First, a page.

The capital of Cape Verde (Cabo Verde in Portuguese) is Praia, on Santiago Island. These first two photos show this mist or fog, but the locals just call it Sahara Sand. At first, I didn't believe that sand, however fine it could be, could blow from the Sahara Desert 600 miles away. But after a full day of breathing it, I could feel it in my nose, in my eyes, and in my throat. I now know and believe in Sahara Sand. Our visit was on Monday, November 13th, and the stores and shops and market were open.
Praia is the capital and busy with an active port and highways. On the other side of the island we visited an old fort (with resident), and the small village below.
In the small town below the fort, we saw women sweeping the dirt street and selling their wares. At a small square the local women knew we were coming to visit and they put on a dance presentation for our tour.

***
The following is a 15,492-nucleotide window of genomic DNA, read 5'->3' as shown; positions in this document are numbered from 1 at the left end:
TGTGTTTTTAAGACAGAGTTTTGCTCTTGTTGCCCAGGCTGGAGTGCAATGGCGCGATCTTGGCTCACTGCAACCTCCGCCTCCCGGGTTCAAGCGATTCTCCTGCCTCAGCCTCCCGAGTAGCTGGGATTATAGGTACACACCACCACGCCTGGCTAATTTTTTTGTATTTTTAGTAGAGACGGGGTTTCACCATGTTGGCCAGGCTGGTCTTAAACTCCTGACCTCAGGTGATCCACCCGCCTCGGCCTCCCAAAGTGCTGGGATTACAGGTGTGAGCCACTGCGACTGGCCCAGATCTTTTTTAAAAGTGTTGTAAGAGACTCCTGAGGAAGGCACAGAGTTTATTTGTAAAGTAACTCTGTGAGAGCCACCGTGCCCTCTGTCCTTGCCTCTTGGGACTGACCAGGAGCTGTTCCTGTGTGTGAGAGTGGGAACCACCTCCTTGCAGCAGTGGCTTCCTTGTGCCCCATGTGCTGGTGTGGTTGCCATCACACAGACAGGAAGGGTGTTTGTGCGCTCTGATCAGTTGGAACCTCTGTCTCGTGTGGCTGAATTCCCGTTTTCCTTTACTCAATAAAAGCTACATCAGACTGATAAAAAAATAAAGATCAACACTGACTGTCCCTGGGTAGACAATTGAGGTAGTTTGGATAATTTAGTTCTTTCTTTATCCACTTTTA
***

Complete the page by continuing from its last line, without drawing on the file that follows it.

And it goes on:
All of the Cabo Verde Islands are very dry and poor. The population is a mix of Africans and Portuguese, in a Creole culture. The main industry is fishing. In the past. this is where slavers would bring the captive Africans to be carried to Barbados in the new world. Today and for the last several years, the Chinese have improved the roads and schools, and built the first university and other facilities for the locals. In ten years they are to pay back this investment. In the meantime, the Chinese are allowed to fish the local waters at will. We were told that many of the construction workers used for these new developements are the Chinese rather than local residents. The local residents have experienced a doubling in the cost of their fish, while still appearing to be poor. I think we all left with a troubled feeling.